And what business is it of yours anyway?
Australia has taken a hard line with Ukraine in the first round of its assault on Australia’s plain cigarette packaging rules at the World Trade Organisation in Geneva.
On Saturday the former Soviet republic asked the WTO set up a panel to hear a dispute on “measures concerning trademarks and other plain packaging requirements applicable to the tobacco products”.
The Ukraine has next to no cigarette trade with Australia but is home to a Philip Morris International subsidiary employing 1400 people. Corporations are not permitted to appeal to the WTO in their own names.
The Ukraine statement says Australia’s law requiring all cigarettes to be sold in plain packets is “more trade restrictive than necessary to achieve the stated health objectives and constitute an unnecessary obstacle to trade”.
Rather than agreeing to the establishment of a disputes resolution panel as is customary in less serious disputes Australia rejected the request, arguing the law was “a sound, well-considered measure designated to achieve a legitimate objective, the protection of public health”.
Public health measures are permitted under WTO rules so long as they don’t unnecessarily restrict trade.
Australia’s rejection of the request for a panel is a symbolic rather than a practical measure... The Ukraine will have to ask for a second time at the next World Trade Organisation meeting on September 28. Australia would be unable to reject a second request.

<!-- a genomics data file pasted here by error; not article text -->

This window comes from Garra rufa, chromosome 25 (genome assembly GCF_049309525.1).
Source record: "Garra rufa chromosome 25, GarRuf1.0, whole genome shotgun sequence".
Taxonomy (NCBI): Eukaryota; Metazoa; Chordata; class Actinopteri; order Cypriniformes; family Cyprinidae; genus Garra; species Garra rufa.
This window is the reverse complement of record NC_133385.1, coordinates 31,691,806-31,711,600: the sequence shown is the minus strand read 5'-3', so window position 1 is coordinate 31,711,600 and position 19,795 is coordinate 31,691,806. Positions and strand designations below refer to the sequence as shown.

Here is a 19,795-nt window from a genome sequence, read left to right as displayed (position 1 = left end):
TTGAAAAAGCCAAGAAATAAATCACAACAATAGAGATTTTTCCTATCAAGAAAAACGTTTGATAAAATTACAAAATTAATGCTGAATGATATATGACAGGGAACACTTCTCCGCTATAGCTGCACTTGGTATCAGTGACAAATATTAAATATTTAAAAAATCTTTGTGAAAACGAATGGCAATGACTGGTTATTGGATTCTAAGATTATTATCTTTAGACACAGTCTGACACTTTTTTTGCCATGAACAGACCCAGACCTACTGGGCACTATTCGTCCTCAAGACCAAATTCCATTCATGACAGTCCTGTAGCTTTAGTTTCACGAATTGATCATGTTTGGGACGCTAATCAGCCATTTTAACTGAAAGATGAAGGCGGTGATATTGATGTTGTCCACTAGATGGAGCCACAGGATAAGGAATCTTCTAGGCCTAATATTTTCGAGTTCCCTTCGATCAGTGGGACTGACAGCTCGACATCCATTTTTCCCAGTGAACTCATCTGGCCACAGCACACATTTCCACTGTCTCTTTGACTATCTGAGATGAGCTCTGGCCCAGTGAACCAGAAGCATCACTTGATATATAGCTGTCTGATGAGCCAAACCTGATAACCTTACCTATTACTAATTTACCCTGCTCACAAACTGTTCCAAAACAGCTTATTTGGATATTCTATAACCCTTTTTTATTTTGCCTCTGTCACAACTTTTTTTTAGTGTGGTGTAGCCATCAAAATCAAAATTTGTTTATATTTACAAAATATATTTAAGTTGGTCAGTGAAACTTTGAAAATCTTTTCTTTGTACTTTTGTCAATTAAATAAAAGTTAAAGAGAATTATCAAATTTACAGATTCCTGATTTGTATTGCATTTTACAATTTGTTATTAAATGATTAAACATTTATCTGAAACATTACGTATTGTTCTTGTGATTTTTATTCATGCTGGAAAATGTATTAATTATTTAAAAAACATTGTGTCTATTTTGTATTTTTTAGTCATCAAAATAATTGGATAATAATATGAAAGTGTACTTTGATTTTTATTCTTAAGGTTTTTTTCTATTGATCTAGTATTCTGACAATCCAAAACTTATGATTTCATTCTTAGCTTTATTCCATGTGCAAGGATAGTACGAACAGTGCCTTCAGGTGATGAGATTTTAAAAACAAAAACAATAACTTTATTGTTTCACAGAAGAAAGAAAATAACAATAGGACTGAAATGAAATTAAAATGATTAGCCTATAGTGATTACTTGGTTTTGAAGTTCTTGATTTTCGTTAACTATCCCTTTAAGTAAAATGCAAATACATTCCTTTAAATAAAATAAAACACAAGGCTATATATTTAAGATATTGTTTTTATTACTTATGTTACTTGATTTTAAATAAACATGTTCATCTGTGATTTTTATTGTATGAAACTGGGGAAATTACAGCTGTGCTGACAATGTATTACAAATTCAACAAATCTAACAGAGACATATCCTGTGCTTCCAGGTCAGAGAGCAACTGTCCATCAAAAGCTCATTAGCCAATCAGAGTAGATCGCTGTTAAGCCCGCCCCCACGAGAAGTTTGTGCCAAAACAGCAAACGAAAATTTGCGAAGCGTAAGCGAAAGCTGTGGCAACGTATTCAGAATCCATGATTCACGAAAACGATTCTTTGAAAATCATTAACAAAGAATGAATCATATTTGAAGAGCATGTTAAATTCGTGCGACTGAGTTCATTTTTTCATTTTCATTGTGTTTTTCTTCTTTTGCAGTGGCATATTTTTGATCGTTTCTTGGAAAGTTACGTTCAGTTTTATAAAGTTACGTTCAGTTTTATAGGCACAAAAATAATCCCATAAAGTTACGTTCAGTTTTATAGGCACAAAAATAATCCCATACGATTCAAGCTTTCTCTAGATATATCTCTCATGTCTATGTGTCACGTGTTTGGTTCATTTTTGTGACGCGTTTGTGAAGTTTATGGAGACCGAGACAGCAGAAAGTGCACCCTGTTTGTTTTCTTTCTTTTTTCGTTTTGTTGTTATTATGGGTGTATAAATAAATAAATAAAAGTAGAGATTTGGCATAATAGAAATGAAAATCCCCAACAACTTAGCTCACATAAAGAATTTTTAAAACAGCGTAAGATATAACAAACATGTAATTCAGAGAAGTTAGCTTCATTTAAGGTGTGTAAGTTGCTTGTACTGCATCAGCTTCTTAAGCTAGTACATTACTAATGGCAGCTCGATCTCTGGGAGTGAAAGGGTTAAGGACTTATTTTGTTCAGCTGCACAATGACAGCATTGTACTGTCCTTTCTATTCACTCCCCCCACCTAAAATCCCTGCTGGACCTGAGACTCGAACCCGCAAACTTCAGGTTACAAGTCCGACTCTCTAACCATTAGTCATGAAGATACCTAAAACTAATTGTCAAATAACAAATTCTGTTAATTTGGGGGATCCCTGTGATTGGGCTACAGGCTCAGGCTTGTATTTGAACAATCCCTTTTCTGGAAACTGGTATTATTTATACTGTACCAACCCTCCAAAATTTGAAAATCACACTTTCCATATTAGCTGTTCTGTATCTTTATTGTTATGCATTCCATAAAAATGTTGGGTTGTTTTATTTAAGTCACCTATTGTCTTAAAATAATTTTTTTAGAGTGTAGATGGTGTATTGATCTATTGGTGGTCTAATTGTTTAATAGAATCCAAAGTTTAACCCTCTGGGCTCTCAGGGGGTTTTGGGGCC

The dispute would take some months to hear during which time Australia could continue to require plain cigarette packets from December 1.
If the disputes panel finds against Australia the WTO will have the right to impose trade sanctions, should Australia continue to enforce the law.
Australia is fending off a second attack on its plain packaging laws in Hong Kong where Phili9p Morris International has moved the headquarters of its Australian holding company. It is arguing Australia has breached the requirements of an Australia - Hong Kong investment treaty that prevents it depriving Hong Kong entities of their investments.
British American Tobacco has begun an advertising campaign in New Zealand against proposed plain packaging laws warning of action against New Zealand in the WTO.
In today's Sydney Morning Herald and Age
. Behind the smoke: The corporate war on us
. Plain packs: The new lines of attack. Big tobacco tries the WTO and TPPA
. Please, put a floor under cigarette and alcohol prices